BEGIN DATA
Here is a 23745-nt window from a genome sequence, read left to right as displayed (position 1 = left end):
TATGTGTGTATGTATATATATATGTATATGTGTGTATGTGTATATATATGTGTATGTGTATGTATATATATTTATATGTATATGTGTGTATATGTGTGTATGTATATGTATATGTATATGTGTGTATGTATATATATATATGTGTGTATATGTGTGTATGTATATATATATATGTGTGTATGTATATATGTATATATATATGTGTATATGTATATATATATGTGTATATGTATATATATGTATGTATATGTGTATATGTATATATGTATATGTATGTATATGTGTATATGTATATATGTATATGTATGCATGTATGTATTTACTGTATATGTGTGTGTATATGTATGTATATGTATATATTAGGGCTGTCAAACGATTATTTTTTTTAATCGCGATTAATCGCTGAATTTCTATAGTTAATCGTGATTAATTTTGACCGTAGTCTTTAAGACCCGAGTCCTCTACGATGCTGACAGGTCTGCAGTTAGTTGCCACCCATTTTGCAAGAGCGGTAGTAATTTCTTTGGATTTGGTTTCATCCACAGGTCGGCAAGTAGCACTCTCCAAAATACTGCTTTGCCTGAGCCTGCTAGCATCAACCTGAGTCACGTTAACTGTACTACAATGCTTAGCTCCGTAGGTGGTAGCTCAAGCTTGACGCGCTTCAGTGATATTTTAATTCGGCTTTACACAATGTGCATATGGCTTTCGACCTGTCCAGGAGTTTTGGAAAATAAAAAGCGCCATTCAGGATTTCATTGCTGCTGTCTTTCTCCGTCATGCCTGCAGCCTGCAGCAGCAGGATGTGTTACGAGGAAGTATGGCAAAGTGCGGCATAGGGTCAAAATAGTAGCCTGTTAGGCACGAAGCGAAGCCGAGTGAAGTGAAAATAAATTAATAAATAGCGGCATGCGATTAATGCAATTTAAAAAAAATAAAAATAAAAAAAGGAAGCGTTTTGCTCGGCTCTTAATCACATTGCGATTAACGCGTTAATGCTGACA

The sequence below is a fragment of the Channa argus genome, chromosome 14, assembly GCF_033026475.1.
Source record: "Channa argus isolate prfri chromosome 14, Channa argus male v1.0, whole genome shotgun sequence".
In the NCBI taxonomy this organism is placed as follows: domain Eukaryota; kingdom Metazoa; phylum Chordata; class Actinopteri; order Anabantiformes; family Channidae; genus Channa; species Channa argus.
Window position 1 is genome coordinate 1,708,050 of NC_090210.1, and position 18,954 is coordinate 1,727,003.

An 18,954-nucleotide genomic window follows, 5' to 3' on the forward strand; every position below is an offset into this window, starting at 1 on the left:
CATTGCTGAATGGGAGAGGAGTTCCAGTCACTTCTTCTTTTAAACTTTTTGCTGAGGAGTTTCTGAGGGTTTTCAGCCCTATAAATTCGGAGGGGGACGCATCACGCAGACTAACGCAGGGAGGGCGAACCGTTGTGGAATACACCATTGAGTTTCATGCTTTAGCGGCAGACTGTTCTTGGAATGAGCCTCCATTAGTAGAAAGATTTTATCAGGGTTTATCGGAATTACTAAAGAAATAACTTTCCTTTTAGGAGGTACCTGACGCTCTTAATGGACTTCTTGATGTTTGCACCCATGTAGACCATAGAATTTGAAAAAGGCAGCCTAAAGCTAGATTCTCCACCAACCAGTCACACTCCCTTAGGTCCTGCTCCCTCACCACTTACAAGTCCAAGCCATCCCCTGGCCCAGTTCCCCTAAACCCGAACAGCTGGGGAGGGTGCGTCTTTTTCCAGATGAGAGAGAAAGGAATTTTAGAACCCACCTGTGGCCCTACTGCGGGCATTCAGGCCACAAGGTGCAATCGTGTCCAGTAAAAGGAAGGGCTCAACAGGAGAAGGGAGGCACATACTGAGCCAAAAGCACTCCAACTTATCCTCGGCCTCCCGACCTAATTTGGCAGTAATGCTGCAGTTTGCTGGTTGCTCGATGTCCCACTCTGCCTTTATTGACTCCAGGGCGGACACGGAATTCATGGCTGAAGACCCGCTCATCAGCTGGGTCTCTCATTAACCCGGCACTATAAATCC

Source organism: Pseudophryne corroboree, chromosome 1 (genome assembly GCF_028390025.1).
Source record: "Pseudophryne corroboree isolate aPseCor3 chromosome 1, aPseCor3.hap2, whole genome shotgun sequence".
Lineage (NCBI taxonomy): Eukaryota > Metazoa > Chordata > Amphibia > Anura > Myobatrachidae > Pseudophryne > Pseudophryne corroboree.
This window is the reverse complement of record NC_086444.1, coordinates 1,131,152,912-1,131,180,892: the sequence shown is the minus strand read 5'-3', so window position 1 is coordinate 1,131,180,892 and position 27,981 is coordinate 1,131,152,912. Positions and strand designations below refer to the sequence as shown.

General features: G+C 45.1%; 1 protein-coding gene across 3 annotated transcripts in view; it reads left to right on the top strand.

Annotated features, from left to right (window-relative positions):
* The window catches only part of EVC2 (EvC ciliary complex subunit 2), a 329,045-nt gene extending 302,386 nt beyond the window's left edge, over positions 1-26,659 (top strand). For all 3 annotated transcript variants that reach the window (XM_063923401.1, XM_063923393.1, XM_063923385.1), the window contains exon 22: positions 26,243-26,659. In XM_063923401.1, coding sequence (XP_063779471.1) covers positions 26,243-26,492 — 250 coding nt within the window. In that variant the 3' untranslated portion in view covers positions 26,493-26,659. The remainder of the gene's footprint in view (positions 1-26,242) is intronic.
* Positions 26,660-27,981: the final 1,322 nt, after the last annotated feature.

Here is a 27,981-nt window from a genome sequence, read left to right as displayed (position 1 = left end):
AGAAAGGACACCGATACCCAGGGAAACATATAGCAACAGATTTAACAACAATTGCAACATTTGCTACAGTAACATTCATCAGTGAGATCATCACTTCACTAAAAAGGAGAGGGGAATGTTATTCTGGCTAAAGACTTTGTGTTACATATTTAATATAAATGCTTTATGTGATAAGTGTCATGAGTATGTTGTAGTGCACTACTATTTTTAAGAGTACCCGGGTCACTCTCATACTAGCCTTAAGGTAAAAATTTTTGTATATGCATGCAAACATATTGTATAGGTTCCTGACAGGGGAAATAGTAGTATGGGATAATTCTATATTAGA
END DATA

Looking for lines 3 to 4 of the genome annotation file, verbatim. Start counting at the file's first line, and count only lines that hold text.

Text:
The sequence below is a fragment of the Channa argus genome, chromosome 14, assembly GCF_033026475.1.
Source record: "Channa argus isolate prfri chromosome 14, Channa argus male v1.0, whole genome shotgun sequence".